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Framing Question (terminology)

Posted by tom418 (My Page) on
Tue, Nov 22, 11 at 13:48

I live in a 2 1/2 story house (finished attic).

The sole plates of the side walls of my second story rest on the subfloor of the second story. The third story is a different setup. The floor is not as wide as the second story. Instead, it is 4 inches narrower on each side, and the sole plates of the third story end walls rest on the top plate of the second story end walls. In other words, the bottom parts of the wall frames are on the SIDE of the outermost floor joists between the second and third floors.

Is there a name for this type of construction? Advantages?
Thanks.


Follow-Up Postings:

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RE: Framing Question (terminology)

A 2 1/2 story house should have rafters framing onto the second story wall top plates on two sides and if there are end gable walls they should rest directly on the walls below. So, I'm not sure how your framing differs.


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also

The third floor/attic joists would rest on the top plate next to the rafters and would be just inside and nailed to the end gable wall studs.

It is possible for there to be a band joist around the level of the third floor/attic and joists that butt into it and floor sheathing on them. The rafters would then be installed on a plate sitting on the edge of the floor.

I prefer this alternate method because it raises the roof eave soffit higher on the exterior wall but it is unusual; yours sounds like typical "platform framing".


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RE: Framing Question (terminology)

2nd to 3rd sounds like balloon framing which is pretty rare these days, at least in our area. In fact I don't believe it's allowed anymore.


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RE: Framing Question (terminology)

Both Platform and Balloon framing are shown in the framing diagrams of all editions of the IRC. In both cases the top plate supporting the rafters is configured the same and required by the code.

The only way to tell which method was used is to look at the second floor joist support or possibly the foundation sill detail.


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RE: Framing Question (terminology)

OK Renovator, I think you've cleared things up for me.

I found a diagram of how my house is constructed (see link). I have a setup like the top diagram.

They describe platform framing, which is how my first and second floors are framed. But look at how the third floor is framed. Why didn't they let the walls rest on the third floor subfloor? Is there a reason for this?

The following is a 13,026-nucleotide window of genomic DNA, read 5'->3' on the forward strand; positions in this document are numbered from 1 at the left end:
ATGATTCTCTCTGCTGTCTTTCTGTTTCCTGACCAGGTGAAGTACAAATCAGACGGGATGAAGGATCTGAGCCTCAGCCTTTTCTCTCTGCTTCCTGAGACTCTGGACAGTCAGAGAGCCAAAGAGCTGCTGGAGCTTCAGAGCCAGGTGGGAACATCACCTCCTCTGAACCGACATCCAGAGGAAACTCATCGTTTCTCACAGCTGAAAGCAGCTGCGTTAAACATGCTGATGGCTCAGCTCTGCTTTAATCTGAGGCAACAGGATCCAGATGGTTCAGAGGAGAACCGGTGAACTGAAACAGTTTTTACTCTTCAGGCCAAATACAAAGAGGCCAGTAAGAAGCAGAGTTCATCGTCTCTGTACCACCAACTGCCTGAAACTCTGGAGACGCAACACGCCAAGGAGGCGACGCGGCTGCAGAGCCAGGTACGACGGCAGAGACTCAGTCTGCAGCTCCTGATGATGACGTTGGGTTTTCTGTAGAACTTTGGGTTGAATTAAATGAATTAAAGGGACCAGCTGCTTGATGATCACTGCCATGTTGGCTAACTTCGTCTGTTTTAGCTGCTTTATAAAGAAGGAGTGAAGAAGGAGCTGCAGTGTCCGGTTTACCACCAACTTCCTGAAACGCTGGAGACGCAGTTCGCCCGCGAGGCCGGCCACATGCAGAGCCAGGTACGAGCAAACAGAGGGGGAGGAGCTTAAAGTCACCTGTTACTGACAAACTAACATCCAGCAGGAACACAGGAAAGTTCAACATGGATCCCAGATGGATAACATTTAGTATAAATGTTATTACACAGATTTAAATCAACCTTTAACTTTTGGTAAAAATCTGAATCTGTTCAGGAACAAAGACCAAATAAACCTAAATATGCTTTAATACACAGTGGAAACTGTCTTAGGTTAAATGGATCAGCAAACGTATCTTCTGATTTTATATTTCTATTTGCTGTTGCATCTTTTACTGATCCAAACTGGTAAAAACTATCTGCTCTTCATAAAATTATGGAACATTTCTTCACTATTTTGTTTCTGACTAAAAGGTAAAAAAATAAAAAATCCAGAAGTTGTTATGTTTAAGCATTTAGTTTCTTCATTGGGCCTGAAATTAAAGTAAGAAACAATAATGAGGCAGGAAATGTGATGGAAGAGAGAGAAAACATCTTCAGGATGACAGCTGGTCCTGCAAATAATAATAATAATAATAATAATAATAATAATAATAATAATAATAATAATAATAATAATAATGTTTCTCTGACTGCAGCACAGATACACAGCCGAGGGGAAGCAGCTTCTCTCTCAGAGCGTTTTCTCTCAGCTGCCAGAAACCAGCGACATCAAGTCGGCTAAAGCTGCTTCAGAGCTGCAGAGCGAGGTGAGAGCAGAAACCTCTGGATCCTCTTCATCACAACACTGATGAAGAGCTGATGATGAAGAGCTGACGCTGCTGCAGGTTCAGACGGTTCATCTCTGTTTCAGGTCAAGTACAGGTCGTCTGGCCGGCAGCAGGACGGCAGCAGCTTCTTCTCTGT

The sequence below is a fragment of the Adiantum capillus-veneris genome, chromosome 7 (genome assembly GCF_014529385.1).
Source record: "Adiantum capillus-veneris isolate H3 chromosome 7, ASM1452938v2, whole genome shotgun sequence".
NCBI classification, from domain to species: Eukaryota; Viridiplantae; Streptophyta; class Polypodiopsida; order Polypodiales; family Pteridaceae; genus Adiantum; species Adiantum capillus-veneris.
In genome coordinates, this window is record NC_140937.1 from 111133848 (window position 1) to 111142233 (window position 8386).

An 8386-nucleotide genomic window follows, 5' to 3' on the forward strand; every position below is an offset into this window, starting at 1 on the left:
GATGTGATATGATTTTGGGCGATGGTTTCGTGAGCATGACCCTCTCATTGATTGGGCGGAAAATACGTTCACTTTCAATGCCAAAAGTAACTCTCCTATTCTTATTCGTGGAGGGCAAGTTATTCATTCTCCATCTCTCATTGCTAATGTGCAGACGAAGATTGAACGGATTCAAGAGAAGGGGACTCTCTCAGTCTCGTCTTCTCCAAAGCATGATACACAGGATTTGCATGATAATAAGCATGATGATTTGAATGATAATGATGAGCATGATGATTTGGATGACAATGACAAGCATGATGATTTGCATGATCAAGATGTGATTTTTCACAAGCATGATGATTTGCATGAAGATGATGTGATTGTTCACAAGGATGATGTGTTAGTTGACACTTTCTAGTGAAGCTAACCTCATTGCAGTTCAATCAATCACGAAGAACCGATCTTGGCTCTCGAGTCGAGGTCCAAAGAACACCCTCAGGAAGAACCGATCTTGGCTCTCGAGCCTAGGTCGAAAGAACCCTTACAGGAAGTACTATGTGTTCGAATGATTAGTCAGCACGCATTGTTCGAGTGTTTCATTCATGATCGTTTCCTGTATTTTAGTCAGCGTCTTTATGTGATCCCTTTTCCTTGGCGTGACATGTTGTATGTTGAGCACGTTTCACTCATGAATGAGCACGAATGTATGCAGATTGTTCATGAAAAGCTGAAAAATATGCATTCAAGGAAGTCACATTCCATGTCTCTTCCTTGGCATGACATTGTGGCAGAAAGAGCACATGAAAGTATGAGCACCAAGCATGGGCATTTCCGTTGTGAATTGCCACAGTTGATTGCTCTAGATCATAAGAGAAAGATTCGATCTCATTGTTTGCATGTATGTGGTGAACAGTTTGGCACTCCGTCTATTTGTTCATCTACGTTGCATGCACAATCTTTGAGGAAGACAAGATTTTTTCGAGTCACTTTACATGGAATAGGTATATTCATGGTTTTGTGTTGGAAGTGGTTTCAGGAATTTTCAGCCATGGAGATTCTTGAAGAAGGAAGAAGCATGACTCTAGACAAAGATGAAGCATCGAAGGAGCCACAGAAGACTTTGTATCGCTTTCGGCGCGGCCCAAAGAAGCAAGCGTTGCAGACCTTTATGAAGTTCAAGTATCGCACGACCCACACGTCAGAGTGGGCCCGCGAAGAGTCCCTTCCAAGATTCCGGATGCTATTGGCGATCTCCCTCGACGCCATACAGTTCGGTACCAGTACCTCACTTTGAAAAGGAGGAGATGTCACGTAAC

Here is a link that might be useful: Diagram of my construction


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RE: Framing Question (terminology)

You have standard platform framing. Using a platform at the attic level would have been unusual because it would require more materials (band joists, etc.) which would only raise the rafter seats up and make the space under the rafters higher.

An architect might use it to increase the exterior wall height, allow higher top floor windows and more attic headroom but a contractor would usually not care.


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RE: Framing Question (terminology)

Great! Thanks, Renovator8!!!!


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RE: Framing Question (terminology)

The best reason to set the rafters above the attic subfloor is that steep roof + big overhang = soffit sitting on top of the windows below. Rafters on top of rim joiust/subfloor and a plate raises the assembly high enough to add a frieze around the plate line if desired, and gives you about a foot more headroom or floorspace all around, depending on how you look at it.
Your type of framing has moved your 4' knee walls (or 8' ceiling clip line) inward by that amount, assuming a 12/12 pitch. Each room is 2' narrower than it would have been otherwise.
Casey


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RE: Framing Question (terminology)

I took it that the op meant a literal 3rd story wall not a gable end wall, that's why the balloon framing comment which I haven't seen except for older period homes when it was fairly common.


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RE: Framing Question (terminology)

Casey: Thank you for your reply also.
You are correct. My house is a stick built version of modular houses in my development whose third floors were added on site. Their third floors were as you described. When I opted for the stick built version, I was told about the reduction in square footage.

And Sierraeast: I should have called the gable wall by that name. I thought that I had implied that by calling my house a 2 1/2 story. Yes, I thought that balloon framing was done away with.


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RE: Framing Question (terminology)

"Yes, I thought that balloon framing was done away with."

It requires significant fire stopping, and the availability of long studs has made it not very common.

Older balloon framed buildings used studs that extended from the foundation the top of the walls.
Even finding a 16 foot 2x4 straight enough for this type of construction is hard now. let alone longer.


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